The Call To Action. One of the big buzz phrases this #GC2012. Here’s my take on one of the pieces of the Call to Action: Vital Congregations.
What is the Call to Action, or CTA?
The Call to Action Steering Team was created by the Council of Bishops and the Connectional Table to guide our denominational response to the mission of the church to make disciples of Jesus Christ for the transformation of the world and focus our ministry efforts around global health, ministry with the poor, growing congregations and developing leaders. In Fall 2010, the team delivered a plan that will lead to the reordering of the life of the church.
-Paraphrased from the Call to Action Report p. 14, found here.
- The church is at a crossroads regarding finances and membership
- [implied] Clergy and lay are not working towards casting a vision, which is not leading to vital congregations that are setting reasonable goals
What are the 5 Key Drivers of Vital Congregations?*
- Inviting and inspiring worship
- Engaged disciples in mission and outreach
- Gifted, equipped and empowered lay leadership
- Effective, equipped and inspired clergy leaders
- Small groups and strong children’s programs and youth ministry
A Vital Congregation…**
- makes disciples and transform the world
- helps non-believers become active, faithful disciples.
- helps disciples grow in their faith toward sanctification.
- are communities where disciples work at feeding the poor, housing the homeless and striving for justice.
How many vital congregations do we have according to this measurement?
4,500…of our 32,000 United Methodist churches would fit in the category of being “vital.” Which means that 27,500 of our church are not vital. That’s staggering.***
Aren’t we already supposed to be doing this?
Yes. It’s in the Book of Discipline. We just have to read it. But it’s not a question of being told what we should do. It’s a question also of how we should do it. And that’s going to vary across ministry contexts and peoples we serve. But clearly something is not working. Most of our congregations, according to these descriptors, are not vital.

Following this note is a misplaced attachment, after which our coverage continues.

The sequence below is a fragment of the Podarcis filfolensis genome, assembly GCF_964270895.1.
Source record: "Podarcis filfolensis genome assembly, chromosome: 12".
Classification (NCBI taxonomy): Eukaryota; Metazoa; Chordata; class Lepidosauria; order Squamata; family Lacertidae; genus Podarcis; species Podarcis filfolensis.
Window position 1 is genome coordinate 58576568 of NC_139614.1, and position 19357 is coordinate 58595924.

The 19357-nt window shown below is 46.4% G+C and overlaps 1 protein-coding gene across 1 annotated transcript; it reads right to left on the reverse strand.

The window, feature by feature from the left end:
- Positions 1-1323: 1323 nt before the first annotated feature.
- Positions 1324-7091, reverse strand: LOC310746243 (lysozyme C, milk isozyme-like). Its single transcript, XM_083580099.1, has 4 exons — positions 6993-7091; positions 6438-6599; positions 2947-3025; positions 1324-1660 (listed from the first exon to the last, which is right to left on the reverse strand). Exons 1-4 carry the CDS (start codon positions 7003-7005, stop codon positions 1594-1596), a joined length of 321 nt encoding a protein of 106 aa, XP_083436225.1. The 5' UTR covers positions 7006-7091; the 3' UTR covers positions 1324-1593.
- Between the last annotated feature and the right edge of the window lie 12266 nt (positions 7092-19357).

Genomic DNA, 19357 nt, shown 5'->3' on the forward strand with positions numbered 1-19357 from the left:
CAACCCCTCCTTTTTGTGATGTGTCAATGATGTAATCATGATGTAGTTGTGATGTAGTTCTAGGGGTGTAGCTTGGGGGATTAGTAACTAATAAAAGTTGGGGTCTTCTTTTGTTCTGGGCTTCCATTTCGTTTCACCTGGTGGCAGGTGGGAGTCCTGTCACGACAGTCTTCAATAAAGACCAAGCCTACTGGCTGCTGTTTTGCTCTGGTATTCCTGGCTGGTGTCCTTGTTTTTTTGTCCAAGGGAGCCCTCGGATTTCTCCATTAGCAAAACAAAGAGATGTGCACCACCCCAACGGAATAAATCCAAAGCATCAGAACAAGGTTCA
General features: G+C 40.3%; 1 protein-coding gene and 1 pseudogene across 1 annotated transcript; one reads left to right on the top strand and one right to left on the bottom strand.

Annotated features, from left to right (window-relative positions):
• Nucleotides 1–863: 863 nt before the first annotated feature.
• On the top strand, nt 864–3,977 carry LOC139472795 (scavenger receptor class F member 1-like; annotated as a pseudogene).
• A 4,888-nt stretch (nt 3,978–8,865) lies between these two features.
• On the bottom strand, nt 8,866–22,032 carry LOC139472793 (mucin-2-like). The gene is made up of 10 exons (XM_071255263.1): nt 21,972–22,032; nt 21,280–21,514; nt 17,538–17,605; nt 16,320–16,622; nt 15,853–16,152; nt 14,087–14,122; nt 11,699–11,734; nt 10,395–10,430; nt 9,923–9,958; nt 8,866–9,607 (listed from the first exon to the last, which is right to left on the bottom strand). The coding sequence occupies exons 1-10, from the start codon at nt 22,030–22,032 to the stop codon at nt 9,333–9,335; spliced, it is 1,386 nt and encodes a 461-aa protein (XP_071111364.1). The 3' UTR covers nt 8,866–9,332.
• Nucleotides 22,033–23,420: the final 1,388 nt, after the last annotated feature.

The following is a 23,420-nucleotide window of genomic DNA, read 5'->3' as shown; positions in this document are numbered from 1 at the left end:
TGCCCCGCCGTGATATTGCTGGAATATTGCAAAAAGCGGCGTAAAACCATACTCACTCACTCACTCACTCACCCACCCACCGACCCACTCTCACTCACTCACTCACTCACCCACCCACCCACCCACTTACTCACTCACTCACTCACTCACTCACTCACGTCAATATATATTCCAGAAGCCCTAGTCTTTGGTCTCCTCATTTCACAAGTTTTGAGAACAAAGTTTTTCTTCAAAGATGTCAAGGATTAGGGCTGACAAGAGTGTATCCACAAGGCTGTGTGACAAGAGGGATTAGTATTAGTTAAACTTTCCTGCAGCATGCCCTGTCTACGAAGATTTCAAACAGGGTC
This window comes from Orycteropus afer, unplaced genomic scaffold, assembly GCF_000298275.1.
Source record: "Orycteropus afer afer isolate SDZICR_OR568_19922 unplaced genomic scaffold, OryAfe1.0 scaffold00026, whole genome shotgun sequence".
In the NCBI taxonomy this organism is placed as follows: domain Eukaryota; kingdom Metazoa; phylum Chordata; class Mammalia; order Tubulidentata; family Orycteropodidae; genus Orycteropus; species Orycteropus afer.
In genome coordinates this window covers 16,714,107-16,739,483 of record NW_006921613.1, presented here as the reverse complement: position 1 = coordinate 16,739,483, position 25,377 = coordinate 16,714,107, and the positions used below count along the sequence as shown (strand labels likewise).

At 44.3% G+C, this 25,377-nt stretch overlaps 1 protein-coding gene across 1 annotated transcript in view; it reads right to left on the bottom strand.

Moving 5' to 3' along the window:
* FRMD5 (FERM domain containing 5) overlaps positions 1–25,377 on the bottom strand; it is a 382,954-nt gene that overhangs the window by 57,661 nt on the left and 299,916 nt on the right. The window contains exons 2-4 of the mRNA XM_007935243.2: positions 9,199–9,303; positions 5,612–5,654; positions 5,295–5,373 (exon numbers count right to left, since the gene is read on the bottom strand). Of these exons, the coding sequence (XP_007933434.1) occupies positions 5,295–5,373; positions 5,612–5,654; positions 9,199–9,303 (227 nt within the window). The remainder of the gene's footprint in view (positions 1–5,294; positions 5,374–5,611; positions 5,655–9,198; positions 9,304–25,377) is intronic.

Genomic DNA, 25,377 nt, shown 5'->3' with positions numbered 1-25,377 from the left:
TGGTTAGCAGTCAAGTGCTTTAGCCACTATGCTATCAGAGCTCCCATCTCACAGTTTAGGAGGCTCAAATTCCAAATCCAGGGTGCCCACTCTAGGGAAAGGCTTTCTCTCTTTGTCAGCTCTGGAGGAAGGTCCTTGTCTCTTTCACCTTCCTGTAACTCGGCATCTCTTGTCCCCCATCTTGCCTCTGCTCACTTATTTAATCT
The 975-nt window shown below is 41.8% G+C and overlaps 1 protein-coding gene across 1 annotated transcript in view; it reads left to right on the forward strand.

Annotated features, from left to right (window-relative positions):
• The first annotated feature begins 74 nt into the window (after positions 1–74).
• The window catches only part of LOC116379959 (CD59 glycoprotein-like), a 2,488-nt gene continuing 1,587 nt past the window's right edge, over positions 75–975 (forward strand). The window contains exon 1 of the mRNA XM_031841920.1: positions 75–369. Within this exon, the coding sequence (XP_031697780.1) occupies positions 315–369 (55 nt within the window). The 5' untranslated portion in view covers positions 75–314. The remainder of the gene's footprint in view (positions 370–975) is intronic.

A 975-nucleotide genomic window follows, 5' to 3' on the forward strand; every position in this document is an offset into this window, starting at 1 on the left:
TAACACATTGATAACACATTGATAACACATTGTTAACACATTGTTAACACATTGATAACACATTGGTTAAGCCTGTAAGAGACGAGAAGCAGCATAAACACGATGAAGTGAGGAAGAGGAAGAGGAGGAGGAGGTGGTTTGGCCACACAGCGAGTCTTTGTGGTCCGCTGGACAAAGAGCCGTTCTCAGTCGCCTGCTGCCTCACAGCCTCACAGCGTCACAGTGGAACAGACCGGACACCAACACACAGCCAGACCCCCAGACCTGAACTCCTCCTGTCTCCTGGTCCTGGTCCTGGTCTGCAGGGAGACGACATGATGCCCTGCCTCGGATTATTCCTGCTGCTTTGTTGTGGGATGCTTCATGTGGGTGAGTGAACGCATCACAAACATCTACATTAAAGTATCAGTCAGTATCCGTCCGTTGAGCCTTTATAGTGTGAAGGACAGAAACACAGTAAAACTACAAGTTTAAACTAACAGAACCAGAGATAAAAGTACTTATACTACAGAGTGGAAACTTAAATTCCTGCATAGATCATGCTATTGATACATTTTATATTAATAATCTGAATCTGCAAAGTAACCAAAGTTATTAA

I’m not going to go down the line and discuss what each marker of vitality could look like, but I’ll start with the first one because our churches can’t seem to get past the conversation on what worship should look like.
One of the markers of a vital congregation is inviting and inspiring worship. Does that mean ‘contemporary’ worship songs? [Editorial note: And I don’t mean The Faith We Sing, because those songs are at least 20 years old]. Does that mean we look more emergent and have someone live painting during the service? Do we stop signing hymns and get rid of bulletins and get screens that we don’t know where to put because our sanctuaries weren’t designed for them? What’s inviting and inspiring if we just change the aesthetic? Our worship gatherings have to be more than the music and beautiful slides and altar displays.
We have our mandate: To make disciples of Jesus Christ for the transformation of the world. How we go about that shouldn’t necessarily start with getting rid of the organist. Maybe it can start with prayer and listening for: How is our congregation joining Jesus in fulfilling his mission of advancing the Kingdom of God? Where is the spirit already moving?
It’s not going to be easy. It’s probably going to be painful, people will get hurt and our members might even leave. But we are not in the business of keeping the status quo or having merely the form of religion.
John Wesley was concerned about these same things even in his time, as he reflected:
I am not afraid that the people called Methodists should ever cease to exist either in Europe or America. But I am afraid lest they should only exist as a dead sect, having the form of religion without the power. And this undoubtedly will be the case unless they hold fast both the doctrine, spirit, and discipline with which they first set out.
May we venture forward, emboldened by the holy spirit and the grace of God.